Right Fit

By Chelle Cordero

May 1, 2009 4 min read

RIGHT FIT

Personality factors into workplace satisfaction

Chelle Cordero

Creators News Service

Monday morning comes and you find you just can't face the work week. So instead you hit snooze -- again -- and pull the covers up over your head to block out the morning sun.

Have you ever found yourself doing this? Maybe you aren't in the right job. Perhaps you wonder why some people just seem to be naturals at their jobs; how can one person sit behind a desk in a solitary office all day long while another is happiest with the rush of action and the unexpected.

More and more employers are finding it useful to give potential employees personality tests to see how well you would fit -- this will help them decide if you can give them the level of effort they want, what your motives are for wanting to fill that job position and even if they could expect you to remain in that position for a reasonable length of time. Career counseling centers use personality tests to help you decide what types of jobs would make you the happiest and fulfilled.

"Using personality type testing [or the Myers-Briggs Type Indicator] truly helps my clients gain a great deal of clarity during their career change process," explained Joan M. Roberts, a certified career management coach with CareerMasters in Maine.

For the employee, being placed in a position that is comfortable and meets expectations will make the job less stressful and allow a more positive outlook towards responsibilities.

It beats the alternative, as going to a job that you are unhappy with could lead to fatigue, burn out, depression and stress. This affects more than just your 9-to-5 routine -- it can hurt your family relationships, diminish friendships and even make you turn to addictive and destructive behaviors like alcohol or drugs.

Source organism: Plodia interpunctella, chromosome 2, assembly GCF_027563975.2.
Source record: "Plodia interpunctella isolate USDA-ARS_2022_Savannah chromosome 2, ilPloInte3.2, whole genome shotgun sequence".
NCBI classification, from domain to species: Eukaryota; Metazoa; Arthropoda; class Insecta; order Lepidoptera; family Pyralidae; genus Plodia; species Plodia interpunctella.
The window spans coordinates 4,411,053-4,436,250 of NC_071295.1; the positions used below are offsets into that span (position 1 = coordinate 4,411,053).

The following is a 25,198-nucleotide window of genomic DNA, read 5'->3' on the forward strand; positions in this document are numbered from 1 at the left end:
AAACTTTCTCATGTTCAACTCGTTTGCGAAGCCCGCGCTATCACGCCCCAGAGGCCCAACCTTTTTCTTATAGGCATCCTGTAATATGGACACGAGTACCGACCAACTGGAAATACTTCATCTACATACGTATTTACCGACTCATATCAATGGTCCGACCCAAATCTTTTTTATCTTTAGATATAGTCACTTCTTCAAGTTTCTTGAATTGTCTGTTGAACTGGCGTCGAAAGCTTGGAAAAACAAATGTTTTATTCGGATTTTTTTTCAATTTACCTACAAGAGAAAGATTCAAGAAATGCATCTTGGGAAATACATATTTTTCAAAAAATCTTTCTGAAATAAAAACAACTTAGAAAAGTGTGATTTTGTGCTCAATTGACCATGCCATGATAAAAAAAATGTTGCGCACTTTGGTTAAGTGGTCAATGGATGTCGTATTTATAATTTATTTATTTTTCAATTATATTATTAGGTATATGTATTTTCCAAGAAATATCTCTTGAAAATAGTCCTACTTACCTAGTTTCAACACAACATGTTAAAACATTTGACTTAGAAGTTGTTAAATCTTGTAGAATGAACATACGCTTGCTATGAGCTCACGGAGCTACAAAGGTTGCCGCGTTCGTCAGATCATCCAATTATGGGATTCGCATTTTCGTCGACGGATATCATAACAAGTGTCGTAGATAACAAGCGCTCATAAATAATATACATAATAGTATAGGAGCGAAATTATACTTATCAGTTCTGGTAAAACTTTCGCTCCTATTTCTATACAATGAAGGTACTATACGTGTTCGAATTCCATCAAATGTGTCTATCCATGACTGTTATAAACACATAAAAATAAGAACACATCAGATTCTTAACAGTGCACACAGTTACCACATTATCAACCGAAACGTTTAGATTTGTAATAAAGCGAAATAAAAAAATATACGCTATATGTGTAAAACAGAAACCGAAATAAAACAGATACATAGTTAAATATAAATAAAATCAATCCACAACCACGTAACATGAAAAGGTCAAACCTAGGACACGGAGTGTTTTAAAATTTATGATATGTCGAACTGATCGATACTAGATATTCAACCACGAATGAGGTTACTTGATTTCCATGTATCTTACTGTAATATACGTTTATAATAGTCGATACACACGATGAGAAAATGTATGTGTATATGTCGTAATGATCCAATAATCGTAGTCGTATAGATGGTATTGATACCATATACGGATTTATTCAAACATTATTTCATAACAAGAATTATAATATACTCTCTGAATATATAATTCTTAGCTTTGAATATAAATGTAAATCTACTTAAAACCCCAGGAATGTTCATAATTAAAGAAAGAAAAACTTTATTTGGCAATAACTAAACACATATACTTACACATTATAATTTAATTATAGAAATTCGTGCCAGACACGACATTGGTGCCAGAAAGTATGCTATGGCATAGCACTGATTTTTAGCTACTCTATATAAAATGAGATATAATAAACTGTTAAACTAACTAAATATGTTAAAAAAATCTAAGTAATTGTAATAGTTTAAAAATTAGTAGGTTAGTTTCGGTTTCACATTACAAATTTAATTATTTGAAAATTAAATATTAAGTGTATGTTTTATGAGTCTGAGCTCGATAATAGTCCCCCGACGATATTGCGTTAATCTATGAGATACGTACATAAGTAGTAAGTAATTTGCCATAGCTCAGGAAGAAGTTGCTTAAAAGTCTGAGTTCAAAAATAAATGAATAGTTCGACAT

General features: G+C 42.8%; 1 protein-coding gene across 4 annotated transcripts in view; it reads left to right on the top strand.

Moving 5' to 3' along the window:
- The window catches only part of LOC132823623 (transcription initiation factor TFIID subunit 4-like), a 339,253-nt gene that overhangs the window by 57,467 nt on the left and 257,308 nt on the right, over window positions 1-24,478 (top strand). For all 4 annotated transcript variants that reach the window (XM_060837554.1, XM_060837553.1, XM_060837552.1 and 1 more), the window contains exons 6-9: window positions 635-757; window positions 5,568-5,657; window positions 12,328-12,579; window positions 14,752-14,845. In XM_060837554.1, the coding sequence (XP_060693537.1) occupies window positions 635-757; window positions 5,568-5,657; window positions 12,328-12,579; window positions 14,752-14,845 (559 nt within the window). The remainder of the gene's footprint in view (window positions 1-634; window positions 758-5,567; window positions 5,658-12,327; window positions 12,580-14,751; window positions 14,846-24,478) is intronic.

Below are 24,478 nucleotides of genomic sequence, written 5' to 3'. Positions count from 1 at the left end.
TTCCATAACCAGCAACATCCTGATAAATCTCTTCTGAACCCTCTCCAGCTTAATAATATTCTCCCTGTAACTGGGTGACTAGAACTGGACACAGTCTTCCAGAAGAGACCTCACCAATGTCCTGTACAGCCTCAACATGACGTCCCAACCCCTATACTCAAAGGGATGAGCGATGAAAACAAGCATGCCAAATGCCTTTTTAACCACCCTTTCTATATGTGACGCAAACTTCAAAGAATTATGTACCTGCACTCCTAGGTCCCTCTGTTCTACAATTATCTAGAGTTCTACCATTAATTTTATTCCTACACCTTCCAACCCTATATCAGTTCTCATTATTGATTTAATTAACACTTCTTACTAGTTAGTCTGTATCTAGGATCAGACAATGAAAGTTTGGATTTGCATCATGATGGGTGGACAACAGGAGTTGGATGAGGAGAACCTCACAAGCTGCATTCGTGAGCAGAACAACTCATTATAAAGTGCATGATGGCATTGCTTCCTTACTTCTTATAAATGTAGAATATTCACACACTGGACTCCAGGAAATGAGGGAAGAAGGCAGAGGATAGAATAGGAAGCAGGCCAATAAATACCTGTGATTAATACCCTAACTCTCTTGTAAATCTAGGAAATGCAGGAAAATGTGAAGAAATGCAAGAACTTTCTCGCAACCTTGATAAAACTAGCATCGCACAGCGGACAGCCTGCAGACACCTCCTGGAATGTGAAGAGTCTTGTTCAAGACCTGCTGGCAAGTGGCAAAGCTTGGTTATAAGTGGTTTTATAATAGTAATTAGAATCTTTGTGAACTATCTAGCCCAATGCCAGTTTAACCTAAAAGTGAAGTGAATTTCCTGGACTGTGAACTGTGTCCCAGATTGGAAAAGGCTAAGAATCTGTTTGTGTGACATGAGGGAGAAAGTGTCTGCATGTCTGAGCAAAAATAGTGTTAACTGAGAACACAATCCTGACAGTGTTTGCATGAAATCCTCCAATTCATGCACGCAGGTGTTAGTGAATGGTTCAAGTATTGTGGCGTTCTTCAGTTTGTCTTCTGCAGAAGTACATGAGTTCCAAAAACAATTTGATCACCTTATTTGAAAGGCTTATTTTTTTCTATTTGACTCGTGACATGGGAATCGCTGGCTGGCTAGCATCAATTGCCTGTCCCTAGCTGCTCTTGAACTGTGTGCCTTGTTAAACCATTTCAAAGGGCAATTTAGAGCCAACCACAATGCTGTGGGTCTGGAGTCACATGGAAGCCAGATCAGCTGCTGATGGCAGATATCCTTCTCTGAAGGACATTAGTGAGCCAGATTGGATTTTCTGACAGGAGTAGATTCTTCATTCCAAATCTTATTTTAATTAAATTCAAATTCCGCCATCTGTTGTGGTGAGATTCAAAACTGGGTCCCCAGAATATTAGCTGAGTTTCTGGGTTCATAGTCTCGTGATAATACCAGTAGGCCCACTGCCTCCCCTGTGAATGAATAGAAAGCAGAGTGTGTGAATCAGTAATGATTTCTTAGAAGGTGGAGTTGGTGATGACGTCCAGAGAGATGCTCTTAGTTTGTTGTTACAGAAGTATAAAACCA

An employer's personality test is often geared to what has worked best for them. Questions will often be reworded and asked multiple times -- this is to make sure the test-taker is not "faking" their responses. The U.S. Department of Labor suggested that job seekers prepare by understanding themselves and being honest about what they want and expect. Make a list of things you like to do, examine your history and evaluate the jobs and classes you enjoyed the most and why, look over your resume and see what duties your past jobs included and be honest about what is appealing to you about that particular job position.

"I do believe that understanding yourself and your personality type preferences can make all the difference when it comes to finding a career that you love," Roberts said.

If you're looking to get to a new job without tests, the department offers several simplified recommendations mainly aimed towards youth as they move through their educational opportunities: If you are good at math then look towards statisticians, engineers, surveyors and actuaries. If you love to read, consider becoming a writer, librarian, desktop publisher or secretary. Music and arts lovers should look into acting, visual arts, music or designing. Social studies students can become politicians, urban planners, historians and human resource assistants.

Other considerations to think about include if you enjoy helping people, working with your hands, fixing things, dealing with nature and your preference to work alone or in a group.

Employees who are unhappy with their current positions, don't like their work environment, feel under-appreciated or believe there is no room for advancement often consider career changes.

"Regardless of how my clients come to me, we always step back and look at where they are and how they got there," Roberts said. "Looking back and assessing/analyzing their current situation and the career path they have followed is essential to making good career decisions in the future."

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